How Much Did This Tax Credit Boost Corporate Earnings?

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Few people would argue that the most hated stock rally in history has received a great deal of help from the Federal Reserve. The equity bears say the rally will soon stall out, while bulls counter with corporate profits, which are at all-time highs. Either way, the next earnings season will exclude the help of a major tax credit.

Due to the U.S. tax code being longer than 70,000 pages, new corporate perks are made public seemingly every other week. The Wall Street Journal recently completed an analysis that finds first-quarter profits were boosted by a research-and-development tax credit, which allowed well-known companies to legally report a year’s worth of R&D benefits in one quarter.

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The tax credit benefits companies by more than $7 billion each year, according to estimates from the Senate Finance Committee. It is not a permanent part of the tax code, but it started in 1981 and has been extended 15 times.

For the first quarter, 465 companies in the S&P 500 cumulatively reported that revenue grew only 2.1 percent, compared to a year earlier. However, the research tax credit helped those companies set aside 5.6 percent less money for taxes, and grow their cumulative profits by 6.7 percent, according to the WSJ. Technology and pharmaceutical companies benefitted most from the credit.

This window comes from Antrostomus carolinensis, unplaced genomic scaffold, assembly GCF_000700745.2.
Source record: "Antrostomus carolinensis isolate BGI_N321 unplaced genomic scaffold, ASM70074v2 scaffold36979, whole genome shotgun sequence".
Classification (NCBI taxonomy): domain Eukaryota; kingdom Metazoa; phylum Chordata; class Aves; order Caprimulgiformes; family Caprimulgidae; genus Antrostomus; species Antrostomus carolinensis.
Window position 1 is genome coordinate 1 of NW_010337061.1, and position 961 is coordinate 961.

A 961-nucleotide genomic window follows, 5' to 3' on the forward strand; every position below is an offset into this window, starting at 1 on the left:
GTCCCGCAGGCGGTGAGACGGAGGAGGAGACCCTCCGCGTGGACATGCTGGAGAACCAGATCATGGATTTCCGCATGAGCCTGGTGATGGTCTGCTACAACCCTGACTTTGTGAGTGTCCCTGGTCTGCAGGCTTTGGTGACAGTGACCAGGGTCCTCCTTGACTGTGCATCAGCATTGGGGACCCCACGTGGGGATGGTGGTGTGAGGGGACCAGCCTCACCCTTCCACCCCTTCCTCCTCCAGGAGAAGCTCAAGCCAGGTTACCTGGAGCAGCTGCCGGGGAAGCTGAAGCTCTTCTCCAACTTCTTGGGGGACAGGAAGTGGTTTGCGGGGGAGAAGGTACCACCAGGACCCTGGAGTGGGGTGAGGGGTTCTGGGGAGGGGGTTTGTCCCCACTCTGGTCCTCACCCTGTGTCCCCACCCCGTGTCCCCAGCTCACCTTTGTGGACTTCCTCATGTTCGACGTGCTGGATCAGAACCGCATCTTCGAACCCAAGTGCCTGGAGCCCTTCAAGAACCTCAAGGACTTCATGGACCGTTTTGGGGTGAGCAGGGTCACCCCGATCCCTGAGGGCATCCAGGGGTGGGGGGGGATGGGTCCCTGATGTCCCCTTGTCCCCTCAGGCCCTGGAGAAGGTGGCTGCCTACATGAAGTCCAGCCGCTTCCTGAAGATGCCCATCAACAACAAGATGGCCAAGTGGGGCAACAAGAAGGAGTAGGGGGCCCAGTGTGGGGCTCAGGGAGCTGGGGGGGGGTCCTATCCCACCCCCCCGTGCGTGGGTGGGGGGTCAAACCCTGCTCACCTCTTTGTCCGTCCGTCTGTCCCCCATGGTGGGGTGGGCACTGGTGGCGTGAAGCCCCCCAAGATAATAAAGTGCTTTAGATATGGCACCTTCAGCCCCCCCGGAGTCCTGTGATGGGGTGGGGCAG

Here’s a look at the five biggest beneficiaries of the R&D tax credit.

5. Caterpillar (NYSE:CAT):

The leader in building the world’s infrastructure saw its tax rate decline from 30 percent to 21.8 percent in the first quarter of 2013, compared to the same period last year. The reduction is estimated to have saved $87 million in taxes.

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4. Abbott Laboratories (NYSE:ABT):

The global healthcare company reduced its tax rate from 24.2 percent to only 1.8 percent year-over-year. The plunge is estimated to have saved $103 million in taxes.

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3. Boeing (NYSE:BA):

The multinational aerospace and defense company reduced its tax rate from 36.8 percent to 23.1 percent in the first quarter. The move is estimated to have saved $145 million.

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2. Intel (NASDAQ:INTC):

The semiconductor chip maker cut its tax rate from 28.2 percent to 16.3 percent in the first quarter. The move is estimated to have saved $290 million.

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1. Google (NASDAQ:GOOG):

The Internet giant decreased its tax rate from 18.5 percent to 7.9 percent in the first quarter. The move is estimated to have saved $380 million.

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Google was found to be the biggest beneficiary of the R&D tax credit, but the company did inform investors who paid attention. In a filing with the Securities and Exchange Commission, the company explains, “Our provision for income taxes and effective tax rate decreased from the three months ended March 31, 2012 to the three months ended March 31, 2013, primarily as a result of a discrete tax benefit related to federal research and development credit recognized in the first quarter of 2013…This discrete tax benefit was as a result of a retroactive extension of federal research and development credit in accordance with the American Taxpayer Act of 2012, which was signed into law on January 2, 2013.”

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